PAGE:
web design that pops

If you are even mildly interested in web design, or Internet technology in general, you might open 101 Signals

screenshot of article posted at Wired.com website
“These are the best reporters, writers, and thinkers on the Internet–people who understand what’s happening.”

…click through a category lower down the page…

browse until you find a site like HOVER STATES, then…

…hang on to your seat.

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Web 2.0 viral video

If a picture is worth a thousand words, then is a moving picture moving thousands? Or…maybe a picture of words worth thousands of pictures?
YouTube – The Machine is Us/ing Us (Final Version) In this short video (“a slightly revised and cleaned up version of the video that was featured on YouTube in February 2007″), Michael Wesch, Assistant Professor of Cultural Anthropology at Kansas State University, demonstrates the power of the web as a communication tool.

YouTube Video – Web 2.0 … The Machine is Us/ing Us

YouTube – Web 2.0 … The Machine is Us/ing Us (~5 min.)
A short film by Kansas State Cultural Anthropology Professor Mike Welsh. In under five minutes, he takes a big bite of the Web 2.0 gestalt

“This is the 2nd draft, and I plan on doing one more final draft. Please leave comments on what could be changed or improved, or what needs to be excluded or included. Subscribe if you want to be notified when the revision is released.”

Scoble dislikes new media release?

I am grinning at the notion of Robert Scoble being paid top dollar to speak at a workshop by the local chapter of the Social Media Club — a group that has rallied around the Social Media Release during their last two meetings. In this blog post, Scoble supports Stowe Boyd’s plea to “kill the social media press release idea now.”

“He’s right. I hate that idea too. Just give us a damn demo of your product and tell us about it.

“…we need to pre-write stories for bloggers and journalists since they can’t write their own opinions or reports down, right?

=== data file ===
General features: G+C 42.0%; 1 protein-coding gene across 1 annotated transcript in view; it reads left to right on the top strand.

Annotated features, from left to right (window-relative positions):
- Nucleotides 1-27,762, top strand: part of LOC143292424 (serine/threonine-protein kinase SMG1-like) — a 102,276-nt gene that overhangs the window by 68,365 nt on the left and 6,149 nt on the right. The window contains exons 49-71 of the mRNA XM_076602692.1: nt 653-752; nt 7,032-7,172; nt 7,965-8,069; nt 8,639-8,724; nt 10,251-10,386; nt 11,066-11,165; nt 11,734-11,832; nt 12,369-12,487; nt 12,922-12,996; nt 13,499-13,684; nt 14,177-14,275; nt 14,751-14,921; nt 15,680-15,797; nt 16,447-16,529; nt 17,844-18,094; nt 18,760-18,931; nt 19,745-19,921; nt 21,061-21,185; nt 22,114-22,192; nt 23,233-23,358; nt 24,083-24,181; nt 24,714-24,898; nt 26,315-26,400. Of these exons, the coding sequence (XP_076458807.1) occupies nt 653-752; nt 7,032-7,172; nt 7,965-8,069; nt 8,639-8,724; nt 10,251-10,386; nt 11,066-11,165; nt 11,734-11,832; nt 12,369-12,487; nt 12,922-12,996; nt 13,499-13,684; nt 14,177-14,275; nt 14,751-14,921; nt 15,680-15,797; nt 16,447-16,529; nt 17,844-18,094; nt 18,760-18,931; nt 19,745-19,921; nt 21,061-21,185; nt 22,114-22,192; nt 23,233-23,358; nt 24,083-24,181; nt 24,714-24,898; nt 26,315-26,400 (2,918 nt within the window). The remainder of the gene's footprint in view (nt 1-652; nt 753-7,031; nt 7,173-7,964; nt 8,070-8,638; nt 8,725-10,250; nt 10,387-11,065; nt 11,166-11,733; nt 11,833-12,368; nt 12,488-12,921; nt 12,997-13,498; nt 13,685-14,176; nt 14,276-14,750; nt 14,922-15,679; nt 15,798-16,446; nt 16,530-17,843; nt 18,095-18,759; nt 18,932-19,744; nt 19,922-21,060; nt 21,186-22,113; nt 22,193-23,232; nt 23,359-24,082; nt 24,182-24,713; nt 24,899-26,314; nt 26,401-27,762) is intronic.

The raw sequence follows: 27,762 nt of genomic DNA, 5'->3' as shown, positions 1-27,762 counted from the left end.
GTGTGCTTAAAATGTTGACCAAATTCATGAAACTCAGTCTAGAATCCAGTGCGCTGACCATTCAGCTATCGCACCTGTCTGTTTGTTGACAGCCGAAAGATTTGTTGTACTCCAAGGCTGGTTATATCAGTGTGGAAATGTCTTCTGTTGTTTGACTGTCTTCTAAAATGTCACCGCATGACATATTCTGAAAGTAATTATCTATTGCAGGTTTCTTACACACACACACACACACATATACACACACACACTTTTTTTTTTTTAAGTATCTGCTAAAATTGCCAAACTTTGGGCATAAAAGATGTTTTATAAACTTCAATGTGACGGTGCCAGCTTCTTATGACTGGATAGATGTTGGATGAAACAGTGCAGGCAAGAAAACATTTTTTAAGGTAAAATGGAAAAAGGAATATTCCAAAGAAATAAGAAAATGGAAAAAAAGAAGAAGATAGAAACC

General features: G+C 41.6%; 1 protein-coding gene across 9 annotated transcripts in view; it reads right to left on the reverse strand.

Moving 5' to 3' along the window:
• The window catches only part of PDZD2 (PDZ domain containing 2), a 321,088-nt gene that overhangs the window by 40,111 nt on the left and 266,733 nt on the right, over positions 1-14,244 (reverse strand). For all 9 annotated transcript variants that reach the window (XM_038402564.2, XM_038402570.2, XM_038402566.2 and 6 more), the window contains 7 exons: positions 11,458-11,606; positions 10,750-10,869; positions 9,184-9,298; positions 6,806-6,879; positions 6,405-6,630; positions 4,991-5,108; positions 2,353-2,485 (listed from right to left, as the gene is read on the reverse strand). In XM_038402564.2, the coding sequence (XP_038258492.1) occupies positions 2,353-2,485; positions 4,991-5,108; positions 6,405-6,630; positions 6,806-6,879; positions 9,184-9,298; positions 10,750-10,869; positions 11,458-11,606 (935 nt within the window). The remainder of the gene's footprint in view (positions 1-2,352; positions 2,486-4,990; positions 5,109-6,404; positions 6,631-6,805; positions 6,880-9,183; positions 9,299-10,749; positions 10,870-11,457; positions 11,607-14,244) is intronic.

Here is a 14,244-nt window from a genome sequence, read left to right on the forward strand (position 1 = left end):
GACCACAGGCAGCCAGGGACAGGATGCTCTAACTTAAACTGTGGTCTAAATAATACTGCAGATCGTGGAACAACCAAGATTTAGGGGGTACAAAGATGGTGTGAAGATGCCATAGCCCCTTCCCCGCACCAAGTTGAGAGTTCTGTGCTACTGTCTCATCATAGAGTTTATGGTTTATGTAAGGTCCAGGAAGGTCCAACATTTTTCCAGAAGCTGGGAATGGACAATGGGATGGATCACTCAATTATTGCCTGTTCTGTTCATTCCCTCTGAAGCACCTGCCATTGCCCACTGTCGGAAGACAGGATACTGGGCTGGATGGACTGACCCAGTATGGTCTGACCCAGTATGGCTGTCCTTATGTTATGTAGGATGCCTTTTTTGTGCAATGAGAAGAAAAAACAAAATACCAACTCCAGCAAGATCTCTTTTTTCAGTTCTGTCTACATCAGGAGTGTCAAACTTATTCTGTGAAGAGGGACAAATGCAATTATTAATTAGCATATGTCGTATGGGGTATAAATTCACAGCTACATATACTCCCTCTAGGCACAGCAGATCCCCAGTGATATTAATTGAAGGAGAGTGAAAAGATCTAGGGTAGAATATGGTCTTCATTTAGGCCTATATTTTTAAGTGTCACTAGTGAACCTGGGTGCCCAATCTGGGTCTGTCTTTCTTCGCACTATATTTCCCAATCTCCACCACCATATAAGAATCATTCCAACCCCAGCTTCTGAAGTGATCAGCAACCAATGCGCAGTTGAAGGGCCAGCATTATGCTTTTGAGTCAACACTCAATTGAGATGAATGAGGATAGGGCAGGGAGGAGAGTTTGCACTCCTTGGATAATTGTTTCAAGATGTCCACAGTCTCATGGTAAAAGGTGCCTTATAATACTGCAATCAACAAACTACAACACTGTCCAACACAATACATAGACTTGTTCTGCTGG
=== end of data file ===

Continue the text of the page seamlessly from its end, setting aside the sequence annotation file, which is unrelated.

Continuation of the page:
Maybe I should post that quote at the Phoenix SMC wiki?

Chat word frequency cloud

Here is a tag cloud generated from a recent online chat, courtesy of TagCrowd. Imagine having voice to text software peg an examination review into a cloud. Then, you could heads-up display it on your windshield on the way to class.

Was in a chat last night that would have made for a heady cloud, but was somehow lost from archiving… (Partner may have gone “off the record”).

Web apps: personal budget

Searched around Web2.0 for personal finance and budgeting applications (apps). After a little surfing, these apps seemed worth mention. The first may be the best for simple budget tracking…

PearBudget
“Keep in mind, you don’t need to know Excel to use PearBudget. Just look for the cells with the white background and fill in the info the program tells you to. Please don’t touch any cells that don’t have a white background.”
This looks like a user-friendly application; but, as with any tool, there is a learning curve here, too.
Wesabe
“Take control of your money, find the best values in your area, and reach your financial goals by joining the Wesabe community. Wesabe is a community of people who share our experiences with our money so we can help each other make better financial decisions.”
Note: This site allows actual management of accounts. Though you may not want to have all your financial information online, maybe one ‘utility’ account on this site would not be too much of a risk. The site offers a free basic account, and a free trial period for bells and whistles (four months). Site has apparent credibility, given the recommendations I found on other (familiar) weblogs.
Expenses Tracker
“Easily create your own category and sub-category. Generate reports. Track and analyze your spending with customizable reports.”
This app also allows bank account management (see note in Wesabe entry).
mo.neytrack.in

“a free online webapp that allows you to track all your expenses and income easily and without effort, thus allowing you to have a clear view of your financial situation. It intends to be a simple yet powerful online budget management tool.”

To try PearBudget, you’ll need to install it (you can do this!). This is a template for Microsoft Excel, so you already have the software you need to use this application.

  1. Download the .zip file from the website (save it to your desktop)
  2. Unpack it by right-clicking on the desktop icon and selecting to ‘Open’ or ‘Extract’ the file with WinZip (or whatever .zip utility you use).
  3. Open the app from inside Excel (boot Excel, select File>Open, and navigate to the desktop, where you put the file).

If you like the look and feel of PearBudget, you could sign up for an invitation for the private beta that will be sent out when the web-based application goes live. The advantage of a web-based app is that you access it through your browser. That way, when you are at the library, or at a friend’s, anywhere that the Internet is available, you can access the application just as though you were on your desktop at home.